We first noted the female from a distance, her hulking silhouette visible on top of the giant nest, which is easily as big as a Volkswagen Gol and positioned in the main crook of the tree. I’ve heard that Harpy Eagles are undisturbed by the presence of humans and imperially nonchalant in their behavior, but the female was clearly aware of us as we set up the scope from what I judged to be a respectable distance. After marveling for a while in awe, I moved the scope to a better vantage point and was shocked to see the male sitting out in the open in the same tree. Considerably smaller than the female, the male was also agitated by our presence and swooped magnificently into another tree nearby, where he remained in better cover. Seeing a Harpy Eagle spread its enormous wings and glide overhead is a breathtaking experience, and I couldn’t help but glance protectively at Aimee to see if she was still by my side. Indeed, the eagle is arguably the most powerful bird of prey in the world and regularly snatches monkeys and sloths from trees, as well as taking down brocket deer on the forest floor.
The female soon joined the male in the neighboring tree, again taking to the air on enormous wings, its huge talons dangling menacingly in flight. For the next hour, we soaked up the eagles, enjoying excellent viewing conditions, even if the photographic conditions could have been better. I tried digiscoping as well as using my own telephoto lens, but ultimately I needed more glass and a better camera to really do the eagles justice (I’m still using a Nikon D-80 but hoping to upgrade to a D-5100 next year). Who could complain, though? After six years of birding in the neotropics I was finally observing the Harpy Eagle, both a male and female, at length, and in good company. Amazingly enough, Aimee and I actually decided to walk away from the birds too, as we were clearly disturbing them as they frequently raised their crown feathers and glared in our direction. Perhaps we were too close, or maybe they really were in the process of mating and nesting. At any rate, we’ll be visiting Cristalino Lodge in February, and there’s a good chance we’ll see another Harpy Eagle at a nesting site in Alta Floresta on the property of the Floresta Amazonica Hotel, which I understand is also supposed to be active in 2012.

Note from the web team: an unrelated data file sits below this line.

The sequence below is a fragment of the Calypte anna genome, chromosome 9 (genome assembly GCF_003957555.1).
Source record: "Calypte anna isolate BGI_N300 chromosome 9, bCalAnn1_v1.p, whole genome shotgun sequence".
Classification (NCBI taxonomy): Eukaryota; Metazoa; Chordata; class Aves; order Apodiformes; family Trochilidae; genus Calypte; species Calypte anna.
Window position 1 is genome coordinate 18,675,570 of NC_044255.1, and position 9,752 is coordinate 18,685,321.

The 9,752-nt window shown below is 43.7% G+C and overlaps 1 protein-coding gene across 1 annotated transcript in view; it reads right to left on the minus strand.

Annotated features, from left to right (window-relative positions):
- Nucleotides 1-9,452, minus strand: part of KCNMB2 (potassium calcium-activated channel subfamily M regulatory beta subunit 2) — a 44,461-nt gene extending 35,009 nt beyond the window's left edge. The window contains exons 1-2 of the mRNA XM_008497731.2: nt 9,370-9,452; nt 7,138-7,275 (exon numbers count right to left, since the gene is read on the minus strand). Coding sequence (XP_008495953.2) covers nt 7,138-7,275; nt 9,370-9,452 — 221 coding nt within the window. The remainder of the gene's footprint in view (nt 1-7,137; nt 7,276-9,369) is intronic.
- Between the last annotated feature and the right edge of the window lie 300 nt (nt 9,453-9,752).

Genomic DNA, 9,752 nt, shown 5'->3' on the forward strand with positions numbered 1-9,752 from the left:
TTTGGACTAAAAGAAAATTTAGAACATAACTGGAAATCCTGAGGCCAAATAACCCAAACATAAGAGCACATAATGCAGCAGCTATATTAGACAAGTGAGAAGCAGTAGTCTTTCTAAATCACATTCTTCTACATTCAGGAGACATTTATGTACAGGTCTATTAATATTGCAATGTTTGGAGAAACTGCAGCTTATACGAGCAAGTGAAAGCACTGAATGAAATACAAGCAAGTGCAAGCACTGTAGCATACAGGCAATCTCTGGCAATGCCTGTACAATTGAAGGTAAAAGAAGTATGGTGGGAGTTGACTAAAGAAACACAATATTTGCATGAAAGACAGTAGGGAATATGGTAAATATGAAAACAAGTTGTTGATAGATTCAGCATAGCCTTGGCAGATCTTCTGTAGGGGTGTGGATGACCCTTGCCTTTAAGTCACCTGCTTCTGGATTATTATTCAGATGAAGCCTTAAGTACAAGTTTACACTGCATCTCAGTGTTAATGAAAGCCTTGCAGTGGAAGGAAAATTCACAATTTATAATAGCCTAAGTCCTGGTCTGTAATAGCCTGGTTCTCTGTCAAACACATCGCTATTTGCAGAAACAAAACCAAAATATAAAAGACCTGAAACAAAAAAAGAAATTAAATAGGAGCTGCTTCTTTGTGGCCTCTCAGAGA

We spent a few more hours birding a road that leads past the pousada towards another fazenda. I was hoping to get on a forest trail and search for Sharpbill, but it wasn’t clear whether there were actually any accessible trails or whether I simply wasn’t allowed on them unaccompanied. From the road we had a few more noteworthy observations, including White-Tailed Hawk in a bare tree in a clearing, Gray Hawk, Great Antshrike, Lettered Aracari, and Lesser Yellow-Headed Vultures. Yellow-Tufted Woodpecker, Thrush-Like Wren, Yellow-Rumped Cacique, and Purplish Jay were common. Most interesting was a massive dark gray raptor soaring overhead that seemed to appear out of nowhere. It glided down from the towering plateau nearby, with surprisingly broad wings and very long primary feathers, its yellow legs clearly visible. I only had a few seconds to take it all in, as the bird plunged behind the forest near the road, perhaps landing in a tree or clearing, but I wouldn’t be surprised if it was a Crowned Solitary Eagle. Brazilian bird guide Paulo Boute knows the area well and has seen Crowned Solitary Eagle there on several occasions. Imagine seeing both the Harpy and Crowned Solitary Eagle in the same day.
Notable birds seen: Greater Rhea, White-Faced Whistling-Duck, Least Grebe, Striated Heron, Whistling Heron, Lesser Yellow-Headed Vulture, Plumbeous Kite, Crane Hawk, Gray Hawk, White-Tailed Hawk, Harpy Eagle, Common Moorhen, Wattled Jacana, Yellow-Chevroned Parakeet, Amazon Kingfisher, Lettered Aracari, Toco Toucan, Green-Barred Woodpecker, Yellow-Tufted Woodpecker, Great Antshrike, Streaked Flycatcher, Purplish Jay, Thrush-Like Wren, Grayish Saltator, Yellow-Rumped Cacique.